The hog mollies are the exact opposite of the wideouts in terms of relative size. All five check in at at least 6'4" and three of them -€” including both tackles, sophomore Cam Robinson and senior Dominick Jackson -€” tip the scales at over 315 lbs. Kelly is the lightest of the bunch at 297. When these fellas walk into a restaurant just get out of the way and hope they don't mistake you for a rack of ribs.

This will - literally and figuratively - be the defensive line's biggest test of the season. Expect a lot of rotating in order to keep guys fresh. Reserves like Craig Evans and Damon Knox will be just as crucial as stars Shilique Calhoun and Malik McDowell.

Forcing Bama into passing situations and making Coker feel the heat when they get there will be essential.

Running Game

This is pretty much all you need to know about the Alabama running game and, essentially, the offense: No back has ever run for more yardage in a single SEC season than Heisman winner Derrick Henry.

Not Herschel Walker, not Bo Jackson, not Emmitt Smith. Just Henry.

Go ahead, be floored. I won't judge you. Little was made of this years Heisman finalists, but after watching more of Henry and looking at the box scores I'm surprised anyone else even got a vote. Along with that record, Henry had 23 TD's and three 200+ yard games on the year. While he did rack up 339 carries - a total that would make even Javon Ringer blush -€” those numbers are preposterous, even against a less than dominant SEC.

Suggesting MSU can "stop" Henry is crazy but they can -€” and must -€” contain him.

Ideally, I wanted to write that "containing" Henry would mean holding him to his average game against SEC teams, but according to my #math that's still 180 yards and 1.5 TD's, which will probably not cut it. However, since losing to Nebraska, the Spartan run defense has found another gear, slowing down powerful rushing attacks like Ohio State and Iowa on their way to the College Football Playoff.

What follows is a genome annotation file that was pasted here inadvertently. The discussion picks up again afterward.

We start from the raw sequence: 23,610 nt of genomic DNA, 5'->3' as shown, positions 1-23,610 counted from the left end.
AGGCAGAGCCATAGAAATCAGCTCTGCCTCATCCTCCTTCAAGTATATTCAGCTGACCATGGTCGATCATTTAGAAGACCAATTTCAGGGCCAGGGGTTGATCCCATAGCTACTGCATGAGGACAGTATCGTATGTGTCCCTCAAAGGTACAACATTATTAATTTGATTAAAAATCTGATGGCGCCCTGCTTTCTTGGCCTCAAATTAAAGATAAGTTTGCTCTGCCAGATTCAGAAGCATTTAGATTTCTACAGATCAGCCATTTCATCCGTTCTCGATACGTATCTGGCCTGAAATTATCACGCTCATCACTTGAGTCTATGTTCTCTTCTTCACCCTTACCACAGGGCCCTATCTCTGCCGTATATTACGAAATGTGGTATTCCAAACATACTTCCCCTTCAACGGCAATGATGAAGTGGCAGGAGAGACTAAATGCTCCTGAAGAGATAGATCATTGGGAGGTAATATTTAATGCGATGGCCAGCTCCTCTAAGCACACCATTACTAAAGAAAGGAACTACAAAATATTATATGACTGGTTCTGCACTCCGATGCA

It will take another supreme effort from the entire front seven, especially linebackers Riley Bullough, Jon Reschke and Darien Harris, to navigate that behemoth offensive line and keep Henry from ripping off huge chunks of yardage.

MSU will likely bring pressure from a variety of places on early downs to try and keep Bama off schedule. Montae Nicholson and Demetrious Cox are tough against the run, as is RJ Williamson if he is truly healthy. Don't be shocked if MSU stacks the box with eight or even nine men fairly often

In all likelihood, Henry is going to get his. The combination of opportunity -€” he had 90 combined carries in his last two games alone -€” and talent will ensure that, but if MSU can keep him around 130 yards and only 1 TD, they increase their chances of winning by quite a bit.

Exactly two teams were able to keep him under both of those marks in a game this season: Arkansas (a 3 point contest heading to the 4th quarter) and Ole Miss (Bama's only loss).

When Michigan State Has the Ball

Passing Game

Let's get this out of the way: for MSU to win by anything short of a miracle (not out of the question!) Connor Cook's shoulder needs to be at the least Penn-State-healthy. For this preview's sake, we're going to assume those 26 days between the Big Ten Championship and Cotton Bowl were enough to get to at least that level.

Hopefully I'm underselling it. Fingers (and toes) crossed.